Presentation on theme: "Title Page Evaluating American Oystercatcher Productivity: A Comparison of Nest Success Estimation Methods Photo: www.birdsbykim.com Tom Virzi, Ph.D. Candidate."— Presentation transcript:
Title Page Evaluating American Oystercatcher Productivity: A Comparison of Nest Success Estimation Methods Photo: Tom Virzi, Ph.D. Candidate Department of Ecology, Evolution and Natural Resources Rutgers, The State University of NJ
Research Objectives Determine Breeding Habitat Requirements and Causes of Nest Failure Compare Reproductive Success Between Beach and Marsh Nesting Pairs Assess the Effects of Human Disturbance on Nest Success Photo:
Barrier Beach - Optimal Habitat Salt Marsh - Sub-Optimal Habitat Nest Success Lower in Sub-Optimal Habitat Development/Disturbance on Beaches Pushes Oystercatchers into Sub-Optimal Habitat Hypotheses Photo:
Methods Survey beaches, marsh and inlet islands for pairs/nests from March 1 - July 31 GPS all pairs/nests found Monitor nests every 3-4 days Additional data recorded during nest checks: –Point count of gulls –Presence/absence of mammal tracks –Human activity within 100m of nests/territories Methods
Nest Success Estimation Methods Apparent Nest Success –Biases High Mayfield Method –Daily Survival Probabilities Program MARK –Information Theoretic Approach (AIC) –Covariates
NJ AMOYs North Coast – 8 Pairs Central Coast – 25 Pairs South Coast – 35 Pairs Beach Breeding Pairs in New Jersey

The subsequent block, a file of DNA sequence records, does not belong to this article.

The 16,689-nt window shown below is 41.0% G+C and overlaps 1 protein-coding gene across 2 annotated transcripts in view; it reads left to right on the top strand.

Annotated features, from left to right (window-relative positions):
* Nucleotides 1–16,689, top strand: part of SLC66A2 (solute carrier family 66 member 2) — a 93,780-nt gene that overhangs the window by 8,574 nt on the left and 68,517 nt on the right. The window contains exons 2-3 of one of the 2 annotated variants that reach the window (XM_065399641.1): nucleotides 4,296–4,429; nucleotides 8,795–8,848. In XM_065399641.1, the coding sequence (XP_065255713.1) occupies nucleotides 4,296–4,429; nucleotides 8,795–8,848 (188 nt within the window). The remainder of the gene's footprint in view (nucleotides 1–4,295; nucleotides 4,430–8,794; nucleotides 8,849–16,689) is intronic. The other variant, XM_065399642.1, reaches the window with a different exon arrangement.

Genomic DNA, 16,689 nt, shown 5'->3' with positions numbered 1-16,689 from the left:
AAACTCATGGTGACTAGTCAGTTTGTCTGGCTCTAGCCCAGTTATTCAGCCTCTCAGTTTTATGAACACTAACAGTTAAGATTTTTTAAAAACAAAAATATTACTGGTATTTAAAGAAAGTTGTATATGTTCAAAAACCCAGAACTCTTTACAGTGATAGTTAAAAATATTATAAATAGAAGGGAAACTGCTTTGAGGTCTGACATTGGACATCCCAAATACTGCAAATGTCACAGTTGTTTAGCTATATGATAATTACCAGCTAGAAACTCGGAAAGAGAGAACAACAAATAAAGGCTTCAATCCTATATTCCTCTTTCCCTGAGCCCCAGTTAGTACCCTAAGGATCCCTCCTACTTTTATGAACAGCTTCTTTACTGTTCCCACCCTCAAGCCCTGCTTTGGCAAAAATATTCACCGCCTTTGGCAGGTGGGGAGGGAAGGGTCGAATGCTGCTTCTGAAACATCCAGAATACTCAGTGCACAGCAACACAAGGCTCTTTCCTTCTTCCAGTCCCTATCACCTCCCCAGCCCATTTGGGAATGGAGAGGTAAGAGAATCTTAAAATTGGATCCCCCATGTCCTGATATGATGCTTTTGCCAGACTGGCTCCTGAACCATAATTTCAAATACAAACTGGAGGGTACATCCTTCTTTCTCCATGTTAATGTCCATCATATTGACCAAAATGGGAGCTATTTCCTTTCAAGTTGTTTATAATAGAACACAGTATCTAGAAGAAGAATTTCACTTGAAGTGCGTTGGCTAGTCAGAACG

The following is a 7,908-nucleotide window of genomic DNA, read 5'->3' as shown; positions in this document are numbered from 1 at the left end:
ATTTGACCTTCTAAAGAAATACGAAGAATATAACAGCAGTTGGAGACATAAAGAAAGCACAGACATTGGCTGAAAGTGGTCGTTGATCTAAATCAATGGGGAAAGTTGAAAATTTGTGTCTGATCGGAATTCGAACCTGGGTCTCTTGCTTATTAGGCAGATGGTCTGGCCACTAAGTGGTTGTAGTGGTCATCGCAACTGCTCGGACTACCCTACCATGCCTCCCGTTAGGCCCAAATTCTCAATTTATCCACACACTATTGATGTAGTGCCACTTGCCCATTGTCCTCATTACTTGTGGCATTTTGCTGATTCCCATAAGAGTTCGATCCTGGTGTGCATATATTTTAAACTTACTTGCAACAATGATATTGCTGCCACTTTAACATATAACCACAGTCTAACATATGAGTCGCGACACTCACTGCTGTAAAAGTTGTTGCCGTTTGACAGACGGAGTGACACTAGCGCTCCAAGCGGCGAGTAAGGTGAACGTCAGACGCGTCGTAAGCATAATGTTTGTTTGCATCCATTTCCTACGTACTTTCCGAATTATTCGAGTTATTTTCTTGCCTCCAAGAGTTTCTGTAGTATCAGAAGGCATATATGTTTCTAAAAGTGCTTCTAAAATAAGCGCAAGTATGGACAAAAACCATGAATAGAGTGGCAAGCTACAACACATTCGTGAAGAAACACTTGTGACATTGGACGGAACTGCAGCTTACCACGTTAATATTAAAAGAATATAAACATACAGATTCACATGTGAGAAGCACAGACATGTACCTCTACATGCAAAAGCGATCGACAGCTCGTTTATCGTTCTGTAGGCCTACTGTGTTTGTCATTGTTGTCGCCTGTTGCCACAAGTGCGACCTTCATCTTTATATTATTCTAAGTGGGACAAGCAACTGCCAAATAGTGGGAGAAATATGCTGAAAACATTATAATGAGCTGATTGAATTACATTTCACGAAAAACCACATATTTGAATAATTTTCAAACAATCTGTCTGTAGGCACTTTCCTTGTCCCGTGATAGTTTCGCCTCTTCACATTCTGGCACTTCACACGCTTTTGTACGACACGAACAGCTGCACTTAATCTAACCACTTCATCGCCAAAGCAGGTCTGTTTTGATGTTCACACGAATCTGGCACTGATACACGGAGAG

Study Sites Sites selected over a gradient of human disturbance Public Use Beach Closures ORV Use Island Beach State Park HighMinimal Area All Year Forsythe NWR Holgate Division LowEntire Beach Winter Only Stone Harbor Point MedLarge Area Winter Only IB HG SH
Findings Nest success influenced heavily by presence of mammalian predators Nestling survival may be correlated with interaction between hatch date and gull density High annual variability in nest success across habitats –Annual variability in flooding –Annual changes in mammal density
Development Effect What about the effects of coastal development?
Disturbance Effect And human disturbance?
CART Modeling Site-level explanatory model –Habitat characteristics measured in field –GIS layers for development/land use Landscape-level predictive model –GIS layers only (surrogates) –Test model with statewide surveys on barrier islands and in back bays
Future Research Modeling Survival in MARK –Increase Banded Population in NJ –Coordinate Band Resighting Efforts with AMOY Working Group Modeling Nest Success in MARK –Refine Nest Monitoring Methods –Datalogs Population Viability Analysis
Committee Members: Julie Lockwood, Rutgers University Rick Lathrop, Rutgers University David Ehrenfeld, Rutgers University David Drake, University of Wisconsin Field Techs: Mike Ferguson Steve Grodsky Patti Rendo Sheryl Senczakiewicz Acknowledgements NJDFW - Endangered & Nongame Species Program: Dave Jenkins Todd Pover Chris Kisiel Kathy Clark Larry Niles, Conserve Wildlife USFWS - Forsythe National Wildlife Refuge NJ Division of Parks & Forestry – Island Beach State Park The American Oystercatcher Working Group Humphrey Sitters, International Wader Study Group Jim Merritt, NJDFW - Program Director, Sedge Island Natural Resource Education Center David Lapuma, Rutgers University
Kristen AND Kristen for spending countless hours in the field with me over the past two years watching oystercatchers